North Carolina Cotton: Should You Spray for Thrips? 4 Questions to Ask

Thrip damaged cotton. Photo: Andrew Sawyer, University of Georgia

1. What is the growth stage of the cotton?

I cannot stress the importance of this point. Cotton is the most susceptible by far before the two-leaf stage and adults prefer to lay their eggs in cotton during these stages. Cotton will take a yield hit up to the five leaf stage, but sprays at the four and five-leaf stage are typically for revenge, rather than yield. You can tank mix your insecticide with a post herbicide application. The decision you will likely make is whether to be timely for the weeds or the thrips.

2. What are your thrips numbers?

Our threshold is two nymphs per seedling at or before the first leaf stage. Note the importance of spraying your cotton early. Finally, the majority of fields in our state without imidacloprid in-furrow will greatly exceed the economic threshold, justifying sprays.

3. When did you plant?

On average, cotton planted after the 17 of May is safe from thrips. However, based on the Thrips Infestation Predictor for Cotton (click here), cotton planted mid-May and later will be most at risk for thrips in 2018 throughout much of the state. This is because the two most critical factors for thrips injury in cotton are the “thrips flight” and how fast the cotton grows (cooler conditions mean slower grow off for the cotton).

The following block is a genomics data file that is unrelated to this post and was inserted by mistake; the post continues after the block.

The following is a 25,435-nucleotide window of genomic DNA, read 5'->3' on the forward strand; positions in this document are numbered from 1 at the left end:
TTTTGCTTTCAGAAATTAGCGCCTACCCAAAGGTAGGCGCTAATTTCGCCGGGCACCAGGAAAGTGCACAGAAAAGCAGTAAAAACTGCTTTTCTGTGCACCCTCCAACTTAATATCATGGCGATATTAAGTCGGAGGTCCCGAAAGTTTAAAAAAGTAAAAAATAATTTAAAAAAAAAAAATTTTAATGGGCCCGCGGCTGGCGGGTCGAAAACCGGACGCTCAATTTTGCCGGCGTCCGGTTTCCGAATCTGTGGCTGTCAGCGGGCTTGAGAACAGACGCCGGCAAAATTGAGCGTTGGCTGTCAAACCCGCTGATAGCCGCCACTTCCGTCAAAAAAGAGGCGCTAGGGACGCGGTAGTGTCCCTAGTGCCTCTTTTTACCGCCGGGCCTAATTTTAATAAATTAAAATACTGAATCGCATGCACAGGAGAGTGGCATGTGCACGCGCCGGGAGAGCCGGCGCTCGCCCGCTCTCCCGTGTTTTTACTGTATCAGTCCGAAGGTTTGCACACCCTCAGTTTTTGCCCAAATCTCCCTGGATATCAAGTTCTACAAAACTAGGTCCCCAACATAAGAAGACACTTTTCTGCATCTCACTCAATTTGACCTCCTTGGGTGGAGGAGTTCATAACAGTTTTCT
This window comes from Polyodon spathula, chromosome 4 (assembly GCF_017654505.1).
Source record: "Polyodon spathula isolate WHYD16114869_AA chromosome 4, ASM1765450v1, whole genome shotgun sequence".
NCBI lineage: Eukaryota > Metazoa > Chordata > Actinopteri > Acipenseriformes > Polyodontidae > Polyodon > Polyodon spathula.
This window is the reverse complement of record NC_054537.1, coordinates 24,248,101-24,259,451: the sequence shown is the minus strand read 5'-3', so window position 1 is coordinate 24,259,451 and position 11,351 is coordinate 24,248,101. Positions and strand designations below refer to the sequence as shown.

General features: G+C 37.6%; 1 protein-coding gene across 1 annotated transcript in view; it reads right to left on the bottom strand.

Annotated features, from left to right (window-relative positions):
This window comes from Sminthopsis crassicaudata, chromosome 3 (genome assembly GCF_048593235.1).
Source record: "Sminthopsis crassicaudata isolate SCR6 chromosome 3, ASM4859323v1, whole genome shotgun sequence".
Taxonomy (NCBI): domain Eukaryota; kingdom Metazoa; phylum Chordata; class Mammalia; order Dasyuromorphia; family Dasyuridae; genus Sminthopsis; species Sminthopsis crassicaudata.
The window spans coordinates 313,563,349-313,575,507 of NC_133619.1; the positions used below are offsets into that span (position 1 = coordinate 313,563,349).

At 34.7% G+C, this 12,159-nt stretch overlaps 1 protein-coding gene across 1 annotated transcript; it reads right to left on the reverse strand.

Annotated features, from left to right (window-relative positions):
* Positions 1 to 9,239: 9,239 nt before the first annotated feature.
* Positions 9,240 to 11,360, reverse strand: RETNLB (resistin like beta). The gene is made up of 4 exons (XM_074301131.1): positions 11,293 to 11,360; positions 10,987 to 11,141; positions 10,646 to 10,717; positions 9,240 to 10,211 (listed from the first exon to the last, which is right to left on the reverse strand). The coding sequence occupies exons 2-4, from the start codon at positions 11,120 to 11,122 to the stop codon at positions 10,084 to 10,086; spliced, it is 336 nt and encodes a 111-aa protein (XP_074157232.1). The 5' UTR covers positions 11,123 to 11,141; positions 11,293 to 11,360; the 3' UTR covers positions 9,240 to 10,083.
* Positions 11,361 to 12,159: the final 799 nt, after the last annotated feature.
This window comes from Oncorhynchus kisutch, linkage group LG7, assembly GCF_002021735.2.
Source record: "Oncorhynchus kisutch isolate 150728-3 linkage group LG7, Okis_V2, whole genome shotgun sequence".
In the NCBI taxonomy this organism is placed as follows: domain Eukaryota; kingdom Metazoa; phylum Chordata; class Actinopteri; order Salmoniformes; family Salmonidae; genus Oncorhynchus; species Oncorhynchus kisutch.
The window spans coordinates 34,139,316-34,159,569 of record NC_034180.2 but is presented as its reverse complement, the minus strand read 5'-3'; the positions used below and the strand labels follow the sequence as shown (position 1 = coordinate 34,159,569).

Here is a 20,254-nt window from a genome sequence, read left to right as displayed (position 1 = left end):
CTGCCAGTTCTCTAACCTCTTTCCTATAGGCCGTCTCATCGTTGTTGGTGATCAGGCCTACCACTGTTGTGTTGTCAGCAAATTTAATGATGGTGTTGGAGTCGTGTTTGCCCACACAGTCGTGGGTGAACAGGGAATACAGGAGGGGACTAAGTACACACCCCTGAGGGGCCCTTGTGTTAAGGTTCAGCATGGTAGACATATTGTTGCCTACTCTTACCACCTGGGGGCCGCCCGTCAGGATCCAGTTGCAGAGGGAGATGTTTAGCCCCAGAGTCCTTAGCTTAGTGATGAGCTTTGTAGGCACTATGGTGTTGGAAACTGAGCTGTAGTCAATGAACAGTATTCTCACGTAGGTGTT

We had cool early spring conditions, with lots of rain that hampered thrips populations. These are recovering and are migrating into fields as winter hosts die off. Also keep in mind that pressure is relative. Cotton seedlings should be growing fast in this warm weather and we should have a lighter pressure year this year compared to the last two.

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4. Did you use imidacloprid in-furrow?

Our recommendation for the past few years has been to use the highest labeled rate of imidacloprid (Admire Pro) in-furrow overtop of insecticide-treated seed. The rationale for this is that, when the imidacloprid was applied correctly in replicated tests, a foliar spray for thrips was not necessary. Even though thrips were first identified as neonicotinoid resistant in 2014, the cotton seemed to take up enough insecticide with this shot in the furrow to overcome the thrips.

For a number of years, we have had failures with this combination due to resistance or poor application. For example, if the in-furrow application method is not correct (not applied directly in-furrow with good insecticide to seed contact), you will likely need to spray. It would be a good idea to scout all cotton, even acres with an insecticidal seed treatment and Admire in-furrow for these reasons.

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